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I thought perhaps that they would be fed dead rabbits or something like that.  Not so.  They are given a dry kibble similar to dog food.  Ashlyn did think that the kibble is composed of more wild type meat like bison though.  She also occasionally supplements the dry food with raw eggs.

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When the captive pairs produce a litter, the pups are removed from the den to be placed in the den of a pair living in the wild.  Thus, the youngsters are raised wild.  These wolves are very fleet of foot, and can turn on a dime!

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I sure wish I could have gotten some better shots of these endangered wolves, but between the chain link fences, the dense underbrush, and their excited state, it just wasn’t to be.  We only spent about a half hour at the pens.  The intern probably had other things to do, and with having her boyfriend visiting, I doubt that she was much concerned with me.  Winking smile  I’d like to return sometime when I could spend more time, and wait for the wolves to calm down.  Don’t know that that will ever happen, though.

Thanks for stopping by… talk to you later,  Judy

27 comments:

  1. Great shots... even if you don't think so ;-) We've worked with the Mexican Gray Wolf in New Mexico... looks like a similar operation. Isn't it great to be right in there with them? Your blog brought back some great memories! Thanks!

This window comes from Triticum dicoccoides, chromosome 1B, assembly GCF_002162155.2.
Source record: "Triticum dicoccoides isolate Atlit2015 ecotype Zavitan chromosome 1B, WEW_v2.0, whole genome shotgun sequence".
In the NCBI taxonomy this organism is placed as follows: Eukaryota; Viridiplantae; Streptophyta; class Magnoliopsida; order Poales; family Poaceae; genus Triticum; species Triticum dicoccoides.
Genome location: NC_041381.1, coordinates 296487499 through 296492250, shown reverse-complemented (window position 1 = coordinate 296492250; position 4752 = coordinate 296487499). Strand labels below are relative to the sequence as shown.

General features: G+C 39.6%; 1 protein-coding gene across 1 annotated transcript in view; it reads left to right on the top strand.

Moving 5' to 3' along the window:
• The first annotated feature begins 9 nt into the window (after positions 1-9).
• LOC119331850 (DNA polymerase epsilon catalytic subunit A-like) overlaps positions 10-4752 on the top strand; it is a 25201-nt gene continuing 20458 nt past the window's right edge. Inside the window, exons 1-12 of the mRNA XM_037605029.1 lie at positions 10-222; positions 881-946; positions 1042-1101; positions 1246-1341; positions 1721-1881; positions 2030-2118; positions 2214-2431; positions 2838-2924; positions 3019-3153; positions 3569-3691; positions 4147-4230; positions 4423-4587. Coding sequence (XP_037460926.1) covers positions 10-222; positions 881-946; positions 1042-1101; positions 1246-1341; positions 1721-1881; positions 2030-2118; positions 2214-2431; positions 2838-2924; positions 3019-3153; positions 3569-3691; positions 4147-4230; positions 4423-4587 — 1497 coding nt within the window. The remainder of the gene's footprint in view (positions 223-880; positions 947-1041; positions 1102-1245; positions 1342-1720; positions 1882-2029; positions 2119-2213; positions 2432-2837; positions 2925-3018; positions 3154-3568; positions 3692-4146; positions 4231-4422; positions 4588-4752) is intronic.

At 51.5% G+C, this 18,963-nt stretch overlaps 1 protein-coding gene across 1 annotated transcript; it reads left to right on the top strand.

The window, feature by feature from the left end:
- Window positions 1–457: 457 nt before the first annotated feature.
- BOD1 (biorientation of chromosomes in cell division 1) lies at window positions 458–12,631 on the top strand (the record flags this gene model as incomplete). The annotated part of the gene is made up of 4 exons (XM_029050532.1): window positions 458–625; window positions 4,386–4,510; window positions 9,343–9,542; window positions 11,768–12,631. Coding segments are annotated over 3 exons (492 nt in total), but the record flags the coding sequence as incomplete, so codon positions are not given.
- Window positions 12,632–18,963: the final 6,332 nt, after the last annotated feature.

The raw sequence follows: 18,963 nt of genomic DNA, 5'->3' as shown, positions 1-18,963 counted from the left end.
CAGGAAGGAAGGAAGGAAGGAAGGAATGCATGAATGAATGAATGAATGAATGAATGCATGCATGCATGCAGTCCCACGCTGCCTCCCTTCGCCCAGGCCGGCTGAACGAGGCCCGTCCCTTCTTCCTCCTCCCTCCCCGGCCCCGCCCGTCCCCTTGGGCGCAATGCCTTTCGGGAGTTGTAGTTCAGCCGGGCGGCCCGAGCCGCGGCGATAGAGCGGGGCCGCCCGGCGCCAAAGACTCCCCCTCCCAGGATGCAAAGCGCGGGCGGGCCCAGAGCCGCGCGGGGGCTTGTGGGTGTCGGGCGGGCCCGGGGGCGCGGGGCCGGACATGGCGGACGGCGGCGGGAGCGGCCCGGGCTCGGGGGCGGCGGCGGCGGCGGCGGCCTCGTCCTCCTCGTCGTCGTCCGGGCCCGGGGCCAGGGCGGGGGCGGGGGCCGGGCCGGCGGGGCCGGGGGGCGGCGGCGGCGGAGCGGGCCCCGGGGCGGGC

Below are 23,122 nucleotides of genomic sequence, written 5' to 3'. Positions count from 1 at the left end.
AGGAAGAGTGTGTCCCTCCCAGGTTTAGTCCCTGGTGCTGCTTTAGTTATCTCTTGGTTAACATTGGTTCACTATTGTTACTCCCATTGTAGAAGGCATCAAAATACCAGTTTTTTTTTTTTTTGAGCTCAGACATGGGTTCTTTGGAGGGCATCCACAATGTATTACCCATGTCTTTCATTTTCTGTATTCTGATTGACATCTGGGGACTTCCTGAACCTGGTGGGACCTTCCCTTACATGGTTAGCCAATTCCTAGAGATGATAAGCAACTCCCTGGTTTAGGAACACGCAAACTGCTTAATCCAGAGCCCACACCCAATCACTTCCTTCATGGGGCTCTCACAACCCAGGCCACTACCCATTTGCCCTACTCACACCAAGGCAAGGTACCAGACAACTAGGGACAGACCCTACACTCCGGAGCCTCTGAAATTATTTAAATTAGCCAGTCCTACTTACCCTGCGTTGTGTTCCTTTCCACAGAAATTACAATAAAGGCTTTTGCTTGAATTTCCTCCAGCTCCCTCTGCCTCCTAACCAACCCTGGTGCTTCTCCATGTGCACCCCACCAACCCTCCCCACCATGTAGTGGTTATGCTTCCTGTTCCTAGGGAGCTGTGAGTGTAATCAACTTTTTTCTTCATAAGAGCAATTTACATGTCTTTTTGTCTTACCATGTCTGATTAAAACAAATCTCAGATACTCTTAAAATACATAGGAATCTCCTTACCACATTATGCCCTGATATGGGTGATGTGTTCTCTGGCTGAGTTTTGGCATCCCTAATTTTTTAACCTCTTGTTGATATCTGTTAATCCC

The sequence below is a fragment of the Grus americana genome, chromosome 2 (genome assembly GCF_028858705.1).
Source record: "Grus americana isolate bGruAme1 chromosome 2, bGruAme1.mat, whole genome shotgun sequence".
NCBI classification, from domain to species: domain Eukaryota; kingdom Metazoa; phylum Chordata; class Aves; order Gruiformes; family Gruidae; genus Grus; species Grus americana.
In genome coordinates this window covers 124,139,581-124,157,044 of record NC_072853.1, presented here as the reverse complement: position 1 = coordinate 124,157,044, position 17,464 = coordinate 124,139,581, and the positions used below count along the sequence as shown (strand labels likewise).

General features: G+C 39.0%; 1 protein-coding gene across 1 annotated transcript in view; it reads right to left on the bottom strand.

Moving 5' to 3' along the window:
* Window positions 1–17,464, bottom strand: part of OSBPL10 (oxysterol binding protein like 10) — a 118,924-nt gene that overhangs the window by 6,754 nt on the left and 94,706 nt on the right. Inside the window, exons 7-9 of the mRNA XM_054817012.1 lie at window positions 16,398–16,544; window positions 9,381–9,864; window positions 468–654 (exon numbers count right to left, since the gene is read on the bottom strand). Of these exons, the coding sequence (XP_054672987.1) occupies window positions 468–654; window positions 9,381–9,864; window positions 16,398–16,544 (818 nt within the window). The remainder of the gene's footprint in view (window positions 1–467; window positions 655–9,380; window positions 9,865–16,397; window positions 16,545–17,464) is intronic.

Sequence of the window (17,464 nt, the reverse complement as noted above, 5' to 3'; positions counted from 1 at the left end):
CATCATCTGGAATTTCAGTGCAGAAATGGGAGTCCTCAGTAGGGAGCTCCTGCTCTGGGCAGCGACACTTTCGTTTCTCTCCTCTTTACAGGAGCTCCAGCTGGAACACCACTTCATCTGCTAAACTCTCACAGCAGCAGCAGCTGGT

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  2. If the pups are taken from the parents and given to wild parents, how does this wild mother feed them? She wouldn't have milk for them to suckle. And the mother that has milk and no babies, what does she do. I think this is great to have them grow up in the wild but I feel sorry for the poor mom that looses her babies. :(

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  3. I have the same question Harriet has. I don't understand that.
    I think you got some wonderful photos. What a thrilled to be able to see these beauties up close and personal.

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  4. Having try to photograph Mexican Gray Wolves in similar confinement in Carlsbad New Mexico, I could sure relate to getting them to slow up and I even asked nicely.